United announces changes after pair of high-profile dog mishaps

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Liz Cho has more on what changes United is making after pet travel mishaps.

United Airlines has announced it is implementing a new prevention system following several highly-publicized pet travel mishaps.

The company is dealing with a public relations nightmare after a French bulldog died when his bag was placed in an overhead bin and a German shepherd that was supposed to fly to Kansas instead ended up in Japan.

Less than a day after issuing an apology and promising an investigation into the death of Kokito, there was a second incident involving Kara Swindle and her family.

The family and their dog Irgo were headed from Oregon to Kansas City. But somehow, Irgo -- who was riding in cargo -- ended up on a 12-hour flight to Japan.

"I know he's going through hell right now, because he's obviously not used to this," Swindle said.

When she went to pick up Irgo, she instead found a Great Dane.

"I was in instant tears," she said.

The airline says the mix-up happened during a connection in Denver, where the dogs were walked and then accidentally placed in the wrong carriers.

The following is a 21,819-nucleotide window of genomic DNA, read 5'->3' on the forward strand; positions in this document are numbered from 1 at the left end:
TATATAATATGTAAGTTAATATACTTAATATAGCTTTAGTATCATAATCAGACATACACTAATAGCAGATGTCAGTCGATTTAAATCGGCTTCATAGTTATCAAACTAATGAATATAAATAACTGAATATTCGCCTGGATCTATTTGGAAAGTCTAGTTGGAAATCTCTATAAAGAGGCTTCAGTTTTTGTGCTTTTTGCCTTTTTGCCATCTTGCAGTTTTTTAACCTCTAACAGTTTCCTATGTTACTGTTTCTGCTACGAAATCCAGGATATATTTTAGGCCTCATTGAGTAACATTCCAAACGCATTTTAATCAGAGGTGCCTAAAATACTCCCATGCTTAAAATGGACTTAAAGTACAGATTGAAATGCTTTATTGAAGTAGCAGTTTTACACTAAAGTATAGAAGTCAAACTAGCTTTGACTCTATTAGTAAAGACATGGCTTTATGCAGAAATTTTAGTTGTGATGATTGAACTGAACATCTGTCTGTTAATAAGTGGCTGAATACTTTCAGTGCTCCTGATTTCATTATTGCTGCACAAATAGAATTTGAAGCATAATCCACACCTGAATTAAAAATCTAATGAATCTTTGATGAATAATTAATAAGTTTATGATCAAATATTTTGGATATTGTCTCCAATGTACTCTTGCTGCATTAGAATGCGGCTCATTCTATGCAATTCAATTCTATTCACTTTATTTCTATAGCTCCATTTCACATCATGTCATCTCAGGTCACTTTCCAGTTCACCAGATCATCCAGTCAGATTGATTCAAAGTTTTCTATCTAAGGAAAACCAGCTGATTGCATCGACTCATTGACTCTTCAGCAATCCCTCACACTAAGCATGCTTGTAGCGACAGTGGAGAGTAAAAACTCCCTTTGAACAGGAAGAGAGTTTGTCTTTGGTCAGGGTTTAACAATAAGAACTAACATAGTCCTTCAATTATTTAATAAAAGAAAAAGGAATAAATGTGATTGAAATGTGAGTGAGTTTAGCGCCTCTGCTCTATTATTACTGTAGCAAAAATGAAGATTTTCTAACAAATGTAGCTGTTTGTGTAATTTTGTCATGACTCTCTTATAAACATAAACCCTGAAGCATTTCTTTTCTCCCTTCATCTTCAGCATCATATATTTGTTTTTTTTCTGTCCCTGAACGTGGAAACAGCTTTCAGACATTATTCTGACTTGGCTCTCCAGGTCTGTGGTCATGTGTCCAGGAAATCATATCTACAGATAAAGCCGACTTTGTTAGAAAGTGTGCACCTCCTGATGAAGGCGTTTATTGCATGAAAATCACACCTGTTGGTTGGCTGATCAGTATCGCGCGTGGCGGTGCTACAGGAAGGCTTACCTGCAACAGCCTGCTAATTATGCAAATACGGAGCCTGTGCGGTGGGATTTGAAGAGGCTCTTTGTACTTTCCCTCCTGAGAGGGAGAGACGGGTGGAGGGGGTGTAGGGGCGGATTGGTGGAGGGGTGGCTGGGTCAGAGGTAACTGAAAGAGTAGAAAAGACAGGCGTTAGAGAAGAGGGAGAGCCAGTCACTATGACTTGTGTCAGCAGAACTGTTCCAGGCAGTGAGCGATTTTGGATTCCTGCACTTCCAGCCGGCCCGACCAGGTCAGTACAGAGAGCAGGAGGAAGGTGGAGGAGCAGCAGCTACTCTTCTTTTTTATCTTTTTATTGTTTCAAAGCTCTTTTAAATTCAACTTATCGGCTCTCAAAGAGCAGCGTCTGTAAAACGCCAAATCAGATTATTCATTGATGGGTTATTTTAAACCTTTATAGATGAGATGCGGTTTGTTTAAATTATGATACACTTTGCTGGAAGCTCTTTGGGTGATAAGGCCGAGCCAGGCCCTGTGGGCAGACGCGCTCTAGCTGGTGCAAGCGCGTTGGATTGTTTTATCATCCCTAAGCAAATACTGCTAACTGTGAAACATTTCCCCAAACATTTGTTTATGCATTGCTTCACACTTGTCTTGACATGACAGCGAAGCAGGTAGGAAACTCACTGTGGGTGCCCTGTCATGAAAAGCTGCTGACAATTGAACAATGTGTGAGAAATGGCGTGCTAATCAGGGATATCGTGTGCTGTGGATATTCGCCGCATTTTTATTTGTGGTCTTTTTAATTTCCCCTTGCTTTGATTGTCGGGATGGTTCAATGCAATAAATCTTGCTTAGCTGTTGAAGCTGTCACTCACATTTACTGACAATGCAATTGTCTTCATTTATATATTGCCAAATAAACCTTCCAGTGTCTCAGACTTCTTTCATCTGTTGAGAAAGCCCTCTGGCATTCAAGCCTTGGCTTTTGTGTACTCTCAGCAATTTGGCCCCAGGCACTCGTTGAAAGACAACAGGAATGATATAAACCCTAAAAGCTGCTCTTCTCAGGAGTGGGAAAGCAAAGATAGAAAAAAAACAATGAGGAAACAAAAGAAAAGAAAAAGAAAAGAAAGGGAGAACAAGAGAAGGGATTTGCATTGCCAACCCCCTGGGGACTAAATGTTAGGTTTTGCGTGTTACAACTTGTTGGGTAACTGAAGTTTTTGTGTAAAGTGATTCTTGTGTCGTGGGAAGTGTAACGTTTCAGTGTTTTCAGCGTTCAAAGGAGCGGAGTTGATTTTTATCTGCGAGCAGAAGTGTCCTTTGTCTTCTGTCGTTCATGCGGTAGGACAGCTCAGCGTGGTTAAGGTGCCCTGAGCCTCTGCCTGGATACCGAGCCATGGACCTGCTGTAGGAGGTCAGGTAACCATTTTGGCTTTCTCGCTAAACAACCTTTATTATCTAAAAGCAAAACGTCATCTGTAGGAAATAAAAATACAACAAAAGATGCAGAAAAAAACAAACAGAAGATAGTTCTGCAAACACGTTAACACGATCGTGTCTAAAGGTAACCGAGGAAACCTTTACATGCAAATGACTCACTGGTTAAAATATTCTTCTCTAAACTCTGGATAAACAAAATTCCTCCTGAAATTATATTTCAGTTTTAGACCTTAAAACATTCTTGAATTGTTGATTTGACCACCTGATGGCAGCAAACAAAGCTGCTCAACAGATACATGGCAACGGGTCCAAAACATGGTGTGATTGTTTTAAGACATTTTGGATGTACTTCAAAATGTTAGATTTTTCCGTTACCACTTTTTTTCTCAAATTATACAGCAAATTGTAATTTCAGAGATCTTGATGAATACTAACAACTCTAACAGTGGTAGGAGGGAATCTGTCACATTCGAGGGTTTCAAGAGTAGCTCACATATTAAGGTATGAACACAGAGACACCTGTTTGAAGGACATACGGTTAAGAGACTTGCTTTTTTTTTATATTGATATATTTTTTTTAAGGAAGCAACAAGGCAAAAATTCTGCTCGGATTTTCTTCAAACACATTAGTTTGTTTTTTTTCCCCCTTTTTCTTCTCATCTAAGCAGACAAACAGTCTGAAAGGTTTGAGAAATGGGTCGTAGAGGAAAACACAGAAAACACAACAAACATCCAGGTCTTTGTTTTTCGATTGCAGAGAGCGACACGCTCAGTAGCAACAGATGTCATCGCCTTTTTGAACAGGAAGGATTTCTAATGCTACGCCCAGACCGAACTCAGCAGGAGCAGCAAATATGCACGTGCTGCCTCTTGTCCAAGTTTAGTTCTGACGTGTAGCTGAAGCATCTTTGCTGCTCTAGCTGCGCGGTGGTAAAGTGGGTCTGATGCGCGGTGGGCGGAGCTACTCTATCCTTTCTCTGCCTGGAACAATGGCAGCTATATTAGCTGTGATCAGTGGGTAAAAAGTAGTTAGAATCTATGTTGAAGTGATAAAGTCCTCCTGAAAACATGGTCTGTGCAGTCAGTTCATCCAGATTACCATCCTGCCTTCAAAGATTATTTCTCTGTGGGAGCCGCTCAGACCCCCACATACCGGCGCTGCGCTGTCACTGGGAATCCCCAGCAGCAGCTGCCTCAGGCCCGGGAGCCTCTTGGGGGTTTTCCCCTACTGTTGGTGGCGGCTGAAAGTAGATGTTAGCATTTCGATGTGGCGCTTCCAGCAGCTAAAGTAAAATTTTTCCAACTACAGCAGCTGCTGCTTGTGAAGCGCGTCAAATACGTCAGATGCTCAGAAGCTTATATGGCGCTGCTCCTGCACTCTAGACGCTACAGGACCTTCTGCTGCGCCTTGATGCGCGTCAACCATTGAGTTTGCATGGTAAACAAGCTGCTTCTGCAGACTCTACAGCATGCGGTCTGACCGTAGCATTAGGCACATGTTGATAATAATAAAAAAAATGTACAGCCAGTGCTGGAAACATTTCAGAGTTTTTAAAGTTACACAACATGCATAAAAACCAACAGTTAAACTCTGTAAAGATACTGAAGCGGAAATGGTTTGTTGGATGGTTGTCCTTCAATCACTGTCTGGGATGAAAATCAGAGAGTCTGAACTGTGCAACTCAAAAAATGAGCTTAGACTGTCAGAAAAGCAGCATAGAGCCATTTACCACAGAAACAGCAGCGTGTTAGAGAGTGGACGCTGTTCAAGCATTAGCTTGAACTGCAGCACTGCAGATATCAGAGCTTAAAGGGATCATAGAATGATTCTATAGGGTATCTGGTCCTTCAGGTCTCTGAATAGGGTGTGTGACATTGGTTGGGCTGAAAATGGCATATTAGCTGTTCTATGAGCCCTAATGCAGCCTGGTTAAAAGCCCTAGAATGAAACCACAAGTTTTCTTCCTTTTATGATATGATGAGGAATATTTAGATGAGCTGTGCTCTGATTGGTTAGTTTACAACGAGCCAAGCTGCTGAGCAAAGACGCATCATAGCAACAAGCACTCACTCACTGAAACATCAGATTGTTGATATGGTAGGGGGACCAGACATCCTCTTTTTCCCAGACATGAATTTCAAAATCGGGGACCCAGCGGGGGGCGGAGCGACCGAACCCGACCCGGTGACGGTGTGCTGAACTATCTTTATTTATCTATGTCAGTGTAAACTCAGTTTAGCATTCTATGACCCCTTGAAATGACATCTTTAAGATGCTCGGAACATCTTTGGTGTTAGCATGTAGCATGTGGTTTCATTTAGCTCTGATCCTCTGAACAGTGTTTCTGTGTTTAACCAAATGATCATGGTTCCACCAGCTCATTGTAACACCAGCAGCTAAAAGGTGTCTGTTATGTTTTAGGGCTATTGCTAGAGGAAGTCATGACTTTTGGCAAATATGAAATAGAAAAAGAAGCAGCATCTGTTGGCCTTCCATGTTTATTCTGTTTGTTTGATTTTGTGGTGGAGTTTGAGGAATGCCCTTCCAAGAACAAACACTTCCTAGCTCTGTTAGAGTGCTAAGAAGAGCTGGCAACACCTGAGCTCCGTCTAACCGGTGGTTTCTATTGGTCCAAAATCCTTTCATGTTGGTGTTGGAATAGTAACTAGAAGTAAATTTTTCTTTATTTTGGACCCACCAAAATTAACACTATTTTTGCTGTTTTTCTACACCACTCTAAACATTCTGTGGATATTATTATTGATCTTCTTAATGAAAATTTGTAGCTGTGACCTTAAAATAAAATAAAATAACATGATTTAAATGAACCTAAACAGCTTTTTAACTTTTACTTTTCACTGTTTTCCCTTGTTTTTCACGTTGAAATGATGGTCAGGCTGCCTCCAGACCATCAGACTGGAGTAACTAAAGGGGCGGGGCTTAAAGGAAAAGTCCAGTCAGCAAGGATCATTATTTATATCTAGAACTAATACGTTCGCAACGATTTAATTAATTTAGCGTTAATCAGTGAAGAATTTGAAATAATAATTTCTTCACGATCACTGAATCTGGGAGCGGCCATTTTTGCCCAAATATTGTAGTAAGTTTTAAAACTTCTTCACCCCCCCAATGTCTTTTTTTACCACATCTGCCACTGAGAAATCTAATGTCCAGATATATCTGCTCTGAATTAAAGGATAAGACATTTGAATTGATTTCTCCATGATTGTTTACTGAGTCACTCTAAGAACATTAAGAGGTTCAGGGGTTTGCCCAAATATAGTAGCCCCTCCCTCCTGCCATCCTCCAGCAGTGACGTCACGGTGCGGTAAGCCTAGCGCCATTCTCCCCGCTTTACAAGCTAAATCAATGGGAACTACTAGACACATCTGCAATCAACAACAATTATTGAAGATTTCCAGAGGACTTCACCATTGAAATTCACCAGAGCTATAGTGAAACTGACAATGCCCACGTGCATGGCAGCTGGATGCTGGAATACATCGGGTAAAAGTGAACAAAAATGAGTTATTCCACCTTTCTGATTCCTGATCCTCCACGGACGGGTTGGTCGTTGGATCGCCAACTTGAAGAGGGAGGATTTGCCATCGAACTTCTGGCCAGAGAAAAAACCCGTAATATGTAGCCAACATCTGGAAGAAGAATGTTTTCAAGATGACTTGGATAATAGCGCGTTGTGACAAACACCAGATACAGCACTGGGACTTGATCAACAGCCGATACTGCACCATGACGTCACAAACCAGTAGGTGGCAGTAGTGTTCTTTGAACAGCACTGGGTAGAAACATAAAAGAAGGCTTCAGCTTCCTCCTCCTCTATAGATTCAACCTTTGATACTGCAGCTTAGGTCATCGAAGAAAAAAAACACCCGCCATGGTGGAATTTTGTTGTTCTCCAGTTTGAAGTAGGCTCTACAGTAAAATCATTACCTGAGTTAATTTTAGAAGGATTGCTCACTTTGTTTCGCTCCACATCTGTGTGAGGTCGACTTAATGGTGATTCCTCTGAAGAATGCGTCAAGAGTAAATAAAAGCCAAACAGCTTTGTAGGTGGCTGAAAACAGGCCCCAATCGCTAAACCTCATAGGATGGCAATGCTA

United tells ABC News they "apologize for this mistake" and are investigating.

The second apology comes after Kokito died on a flight from Houston to New York City on Monday.

Eleven-year-old Sophia Ceballos, mom Catalina Robledo and their Frenchie boarded the flight at Bush Intercontinental Airport. They claim they were forced to put his bag in the overhead compartment, and when the plane landed at LaGuardia Airport, Sophia says she and her mother made the heartbreaking discovery.

"She's like, 'He died, he died. Kokito, Kokito.' And he didn't wake up," Ceballos said. "She hit his chest so he could breathe, but he couldn't breathe."

In that case, United told ABC News their flight attendant "did not hear or understand there was a dog in the bag" and did not "knowingly place the dog in the overhead bin."

The family claims they told the flight attendant several times that their puppy was in the bag.

"She said, 'Oh, I'm sorry. I didn't know it was a dog. I thought it was a normal bag,'" Ceballos said. "But we told her it was a dog. She's lying."

Ceballos said the flight attendant made them store the bag above because it partially blocked the aisle.

"We were going to put him under the seat, and then the flight attendants came," Ceballos said. "She said, 'You have to put him up there because it's going to block that path.' And we're like, 'It's a dog. It's a dog.' She's like, 'It doesn't matter, you still put it up there.' And she just put, she helped her put it up, and she just closed it like it was a baggage."

According to the U.S. Department of Transportation, there were 24 deaths reported of animals transported by air in 2017. Three-quarters of those deaths occurred on United Airlines.

Irgo is flying back first class, and next month, United plans to start using bright-colored bag tags for customers traveling with pets inside the cabin. That way, attendants know right away there is an animal inside that bag.

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